The No Surprises Act takes effect on January 1, 2022 and provides patients financial protections against surprise medical bills, and prohibits balance billing for certain out-of-network (OON) care.
Frequently Asked Questions
When you see a doctor or other health care provider, you may owe certain out-of-pocket costs, such as a copayment, coinsurance, and/or a deductible. You may have other costs or have to pay the entire bill if you see a provider or visit a health care facility that isn’t in your health plan’s network. “Out-of-network” describes providers and facilities that haven’t signed a contract with your health plan. Out-of-network providers may be permitted to bill you for the difference between what your plan agreed to pay and the full amount charged for a service. This is called “balance billing.” This amount is likely more than in-network costs for the same service and might not count toward your annual out-of-pocket limit. “Surprise billing” is an unexpected balance bill. This can happen when you can’t control who provides your care. Emergency care or being treated by an out-of-network provider at an in-network clinic are examples of when they may occur.
No. Out-of-pocket costs of copays, deductibles, and coinsurance are part of the benefit design with your health coverage and you are expected to pay these amounts up to the out-of-pocket maximum limit defined by your coverage. Note that in-network benefits can differ significantly from out-of-network benefits. You may have higher out-of-pocket costs if your coverage is considered out-of-network at Stanford Health Care or its affiliates.
No. But you will likely pay higher out-of-pocket costs when seeing an out-of-network provider.
You can contact our Financial Counseling teams. For Stanford Health Care, please call 650-498-2900 (select option 2, then option 5). For Stanford Health Care – ValleyCare, please call 925-534-6692.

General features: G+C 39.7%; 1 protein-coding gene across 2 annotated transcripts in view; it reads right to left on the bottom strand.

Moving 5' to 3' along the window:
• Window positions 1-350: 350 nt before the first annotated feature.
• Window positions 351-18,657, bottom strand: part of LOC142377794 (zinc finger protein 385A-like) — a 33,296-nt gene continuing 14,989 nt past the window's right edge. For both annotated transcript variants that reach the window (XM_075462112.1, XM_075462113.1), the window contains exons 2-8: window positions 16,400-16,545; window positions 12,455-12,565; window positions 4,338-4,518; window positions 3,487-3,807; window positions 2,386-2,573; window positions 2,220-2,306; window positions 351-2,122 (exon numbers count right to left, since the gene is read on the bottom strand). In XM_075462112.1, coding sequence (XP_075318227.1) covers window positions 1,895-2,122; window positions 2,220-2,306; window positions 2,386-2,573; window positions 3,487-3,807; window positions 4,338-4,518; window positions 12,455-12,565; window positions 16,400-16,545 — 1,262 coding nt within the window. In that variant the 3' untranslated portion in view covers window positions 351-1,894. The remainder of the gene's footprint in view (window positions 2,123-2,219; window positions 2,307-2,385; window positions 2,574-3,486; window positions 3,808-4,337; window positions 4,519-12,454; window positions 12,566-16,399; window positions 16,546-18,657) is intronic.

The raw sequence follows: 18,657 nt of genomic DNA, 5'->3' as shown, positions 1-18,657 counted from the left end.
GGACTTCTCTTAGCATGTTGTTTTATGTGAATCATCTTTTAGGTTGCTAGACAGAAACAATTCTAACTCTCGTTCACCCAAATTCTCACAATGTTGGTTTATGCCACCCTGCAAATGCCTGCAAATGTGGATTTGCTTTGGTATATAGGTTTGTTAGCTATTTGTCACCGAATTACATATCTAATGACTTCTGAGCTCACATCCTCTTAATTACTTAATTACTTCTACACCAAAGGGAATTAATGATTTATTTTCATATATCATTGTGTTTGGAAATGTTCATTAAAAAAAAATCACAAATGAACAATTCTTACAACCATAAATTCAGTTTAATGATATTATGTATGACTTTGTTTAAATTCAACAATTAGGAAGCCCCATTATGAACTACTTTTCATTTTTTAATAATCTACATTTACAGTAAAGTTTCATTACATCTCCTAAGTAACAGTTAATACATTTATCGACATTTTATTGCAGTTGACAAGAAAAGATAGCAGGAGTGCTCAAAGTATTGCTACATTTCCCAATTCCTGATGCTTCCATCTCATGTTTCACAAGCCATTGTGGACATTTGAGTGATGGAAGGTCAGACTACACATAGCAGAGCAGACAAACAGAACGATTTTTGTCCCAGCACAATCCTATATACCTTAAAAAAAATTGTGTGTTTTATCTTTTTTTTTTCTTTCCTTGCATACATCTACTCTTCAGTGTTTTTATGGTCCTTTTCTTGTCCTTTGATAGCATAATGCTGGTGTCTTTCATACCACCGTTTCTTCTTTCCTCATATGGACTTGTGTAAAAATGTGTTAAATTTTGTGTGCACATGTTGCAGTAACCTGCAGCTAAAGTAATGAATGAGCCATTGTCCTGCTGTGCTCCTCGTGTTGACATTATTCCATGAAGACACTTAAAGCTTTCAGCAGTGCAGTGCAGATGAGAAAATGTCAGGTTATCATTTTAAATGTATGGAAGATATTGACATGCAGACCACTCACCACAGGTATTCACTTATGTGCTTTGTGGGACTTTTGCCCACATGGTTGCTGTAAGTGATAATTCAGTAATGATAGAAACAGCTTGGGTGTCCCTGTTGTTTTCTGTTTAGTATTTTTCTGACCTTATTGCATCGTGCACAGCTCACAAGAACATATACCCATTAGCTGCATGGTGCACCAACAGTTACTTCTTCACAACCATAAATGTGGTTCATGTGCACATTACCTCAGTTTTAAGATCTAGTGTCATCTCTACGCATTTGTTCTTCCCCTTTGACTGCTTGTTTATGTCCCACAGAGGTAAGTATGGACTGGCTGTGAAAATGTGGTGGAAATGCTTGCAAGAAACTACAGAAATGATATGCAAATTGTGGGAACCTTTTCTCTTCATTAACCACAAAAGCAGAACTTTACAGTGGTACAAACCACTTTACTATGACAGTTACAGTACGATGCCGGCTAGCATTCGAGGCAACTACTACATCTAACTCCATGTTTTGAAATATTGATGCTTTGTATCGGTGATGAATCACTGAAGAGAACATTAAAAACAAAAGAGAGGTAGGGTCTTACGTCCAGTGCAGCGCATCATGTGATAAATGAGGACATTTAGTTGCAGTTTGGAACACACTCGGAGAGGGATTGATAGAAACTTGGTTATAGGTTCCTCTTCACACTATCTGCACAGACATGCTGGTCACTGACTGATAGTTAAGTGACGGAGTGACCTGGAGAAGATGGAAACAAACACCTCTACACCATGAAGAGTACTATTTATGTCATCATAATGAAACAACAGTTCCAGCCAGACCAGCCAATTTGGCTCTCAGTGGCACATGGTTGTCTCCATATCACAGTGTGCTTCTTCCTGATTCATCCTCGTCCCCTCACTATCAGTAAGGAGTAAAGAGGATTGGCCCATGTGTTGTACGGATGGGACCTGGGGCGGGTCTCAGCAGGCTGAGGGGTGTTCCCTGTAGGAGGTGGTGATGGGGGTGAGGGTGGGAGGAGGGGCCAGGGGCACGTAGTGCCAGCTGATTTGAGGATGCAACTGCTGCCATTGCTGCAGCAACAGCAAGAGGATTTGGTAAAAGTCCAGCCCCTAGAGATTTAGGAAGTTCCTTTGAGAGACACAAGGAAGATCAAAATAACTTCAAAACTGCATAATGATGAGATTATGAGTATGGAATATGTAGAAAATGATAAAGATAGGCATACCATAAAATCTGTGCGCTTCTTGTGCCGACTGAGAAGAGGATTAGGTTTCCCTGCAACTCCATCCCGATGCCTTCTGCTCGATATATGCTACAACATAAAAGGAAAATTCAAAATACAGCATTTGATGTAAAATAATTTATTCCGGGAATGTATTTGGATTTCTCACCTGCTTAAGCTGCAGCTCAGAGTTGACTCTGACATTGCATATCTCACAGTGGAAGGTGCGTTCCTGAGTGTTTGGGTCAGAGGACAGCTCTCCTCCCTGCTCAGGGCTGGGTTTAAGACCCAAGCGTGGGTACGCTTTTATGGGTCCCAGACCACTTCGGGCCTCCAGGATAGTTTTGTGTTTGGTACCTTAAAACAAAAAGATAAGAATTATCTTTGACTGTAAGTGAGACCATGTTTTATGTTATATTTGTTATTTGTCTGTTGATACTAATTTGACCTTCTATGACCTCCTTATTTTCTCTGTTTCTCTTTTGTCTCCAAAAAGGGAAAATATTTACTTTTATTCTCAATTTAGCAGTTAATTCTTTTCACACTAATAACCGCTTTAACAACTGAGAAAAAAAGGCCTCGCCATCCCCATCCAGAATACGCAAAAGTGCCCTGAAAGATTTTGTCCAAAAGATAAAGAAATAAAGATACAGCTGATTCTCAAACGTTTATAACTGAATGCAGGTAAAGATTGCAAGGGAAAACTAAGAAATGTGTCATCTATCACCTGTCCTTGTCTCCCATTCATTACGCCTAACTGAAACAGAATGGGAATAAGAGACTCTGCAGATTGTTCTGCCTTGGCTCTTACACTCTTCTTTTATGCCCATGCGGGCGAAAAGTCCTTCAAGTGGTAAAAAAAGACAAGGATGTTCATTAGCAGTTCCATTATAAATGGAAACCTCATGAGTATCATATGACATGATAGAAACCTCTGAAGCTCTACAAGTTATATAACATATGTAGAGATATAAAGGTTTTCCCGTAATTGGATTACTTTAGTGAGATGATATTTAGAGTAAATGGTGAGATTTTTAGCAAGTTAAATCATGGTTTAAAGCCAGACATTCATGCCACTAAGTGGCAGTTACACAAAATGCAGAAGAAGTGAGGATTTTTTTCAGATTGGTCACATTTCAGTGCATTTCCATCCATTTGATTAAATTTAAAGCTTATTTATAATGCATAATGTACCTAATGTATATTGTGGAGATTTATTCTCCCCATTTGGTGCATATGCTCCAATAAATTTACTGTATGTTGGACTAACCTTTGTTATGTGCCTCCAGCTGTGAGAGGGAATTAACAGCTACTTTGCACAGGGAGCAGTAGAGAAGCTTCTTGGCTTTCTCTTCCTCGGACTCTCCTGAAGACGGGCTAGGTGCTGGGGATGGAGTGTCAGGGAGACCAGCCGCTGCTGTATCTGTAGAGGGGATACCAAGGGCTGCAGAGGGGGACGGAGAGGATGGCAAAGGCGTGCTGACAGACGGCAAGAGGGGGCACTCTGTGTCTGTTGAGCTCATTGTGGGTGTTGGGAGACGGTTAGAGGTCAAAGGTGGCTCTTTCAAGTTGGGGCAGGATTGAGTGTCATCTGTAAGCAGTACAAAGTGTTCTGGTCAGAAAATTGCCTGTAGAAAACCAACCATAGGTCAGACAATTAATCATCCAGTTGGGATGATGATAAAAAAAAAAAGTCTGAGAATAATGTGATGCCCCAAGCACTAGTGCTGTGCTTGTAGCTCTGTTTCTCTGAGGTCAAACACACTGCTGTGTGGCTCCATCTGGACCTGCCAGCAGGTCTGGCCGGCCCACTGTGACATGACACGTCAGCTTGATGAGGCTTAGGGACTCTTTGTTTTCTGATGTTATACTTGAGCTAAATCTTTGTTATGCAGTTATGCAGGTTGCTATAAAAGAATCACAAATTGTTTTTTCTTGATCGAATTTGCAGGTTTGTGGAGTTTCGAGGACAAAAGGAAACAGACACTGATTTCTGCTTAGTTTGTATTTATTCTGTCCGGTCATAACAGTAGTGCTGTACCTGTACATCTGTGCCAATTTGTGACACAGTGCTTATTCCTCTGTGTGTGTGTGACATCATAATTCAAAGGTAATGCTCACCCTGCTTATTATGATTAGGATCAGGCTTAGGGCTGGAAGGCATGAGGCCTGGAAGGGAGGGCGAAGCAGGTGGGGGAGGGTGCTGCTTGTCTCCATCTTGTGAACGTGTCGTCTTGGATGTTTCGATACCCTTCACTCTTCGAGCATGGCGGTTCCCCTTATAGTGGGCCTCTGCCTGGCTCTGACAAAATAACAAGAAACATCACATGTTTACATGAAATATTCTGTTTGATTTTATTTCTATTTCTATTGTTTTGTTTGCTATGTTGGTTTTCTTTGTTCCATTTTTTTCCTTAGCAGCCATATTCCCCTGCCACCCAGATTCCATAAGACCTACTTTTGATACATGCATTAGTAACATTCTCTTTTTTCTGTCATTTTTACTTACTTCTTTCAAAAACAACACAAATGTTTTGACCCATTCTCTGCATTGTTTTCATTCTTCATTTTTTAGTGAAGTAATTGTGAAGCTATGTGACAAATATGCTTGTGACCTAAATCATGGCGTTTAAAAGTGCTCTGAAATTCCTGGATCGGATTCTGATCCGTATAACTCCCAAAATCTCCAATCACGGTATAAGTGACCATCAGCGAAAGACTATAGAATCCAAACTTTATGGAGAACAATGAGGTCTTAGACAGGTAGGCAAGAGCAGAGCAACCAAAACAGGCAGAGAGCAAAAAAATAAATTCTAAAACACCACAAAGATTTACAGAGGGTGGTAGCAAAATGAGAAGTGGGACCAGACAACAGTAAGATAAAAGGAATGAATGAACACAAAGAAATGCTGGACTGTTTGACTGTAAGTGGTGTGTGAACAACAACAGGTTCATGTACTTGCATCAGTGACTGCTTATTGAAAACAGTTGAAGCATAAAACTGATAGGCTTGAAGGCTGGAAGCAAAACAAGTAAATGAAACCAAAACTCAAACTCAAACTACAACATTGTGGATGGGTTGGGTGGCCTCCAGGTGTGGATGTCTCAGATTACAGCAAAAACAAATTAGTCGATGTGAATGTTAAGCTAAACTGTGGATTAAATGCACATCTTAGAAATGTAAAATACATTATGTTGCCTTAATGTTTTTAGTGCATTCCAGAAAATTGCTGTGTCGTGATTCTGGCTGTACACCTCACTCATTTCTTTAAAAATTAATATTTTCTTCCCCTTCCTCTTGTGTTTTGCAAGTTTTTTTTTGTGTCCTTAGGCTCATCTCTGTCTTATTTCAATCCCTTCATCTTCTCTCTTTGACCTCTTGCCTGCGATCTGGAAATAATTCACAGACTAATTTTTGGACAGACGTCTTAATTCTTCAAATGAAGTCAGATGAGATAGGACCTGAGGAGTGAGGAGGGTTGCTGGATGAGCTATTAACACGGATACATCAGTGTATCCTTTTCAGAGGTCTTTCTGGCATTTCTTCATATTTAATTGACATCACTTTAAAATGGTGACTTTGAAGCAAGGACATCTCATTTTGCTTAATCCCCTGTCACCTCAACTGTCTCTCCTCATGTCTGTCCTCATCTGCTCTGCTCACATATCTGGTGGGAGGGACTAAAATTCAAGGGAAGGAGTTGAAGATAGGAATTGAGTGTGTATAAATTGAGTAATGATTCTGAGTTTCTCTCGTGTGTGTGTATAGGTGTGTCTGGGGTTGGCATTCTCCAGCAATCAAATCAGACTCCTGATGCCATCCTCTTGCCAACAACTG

Surprise Billing Protection Form
Stanford Health Care will provide patients with a scheduled appointment and an out-of-network provider at an in-network facility a Surprise Billing Protection Form. This form contains a Good Faith Estimate of charges for the service requested, a clear statement that consent is optional, and by signing the form, the patient agrees to pay more for out-of-network care.
Consumer Protection Disclosure
In addition, Stanford Health Care will provide patients with a Consumer Protection Disclosure that includes information in clear and understandable language which explains:
- When there are bans on balance billing
- Any state laws that protect you from balance billing
- What state or federal agency to contact if you think your provider or hospital has not followed the bans on balance billing
- Under the law, health care providers need to give patients who don’t have insurance or who are not using insurance an estimate (“Good Faith Estimate”) of the bill for medical items and services
Consumer Protection Disclosure »
Right to Receive a Good Faith Estimate »
To learn more about the No Surprises Act, visit HHS Announces Rule to Protect Consumers from Surprise Medical Bills | CMS »
Patient Rights and Protections
Protections Against Surprise Medical Bills (No Surprises Act)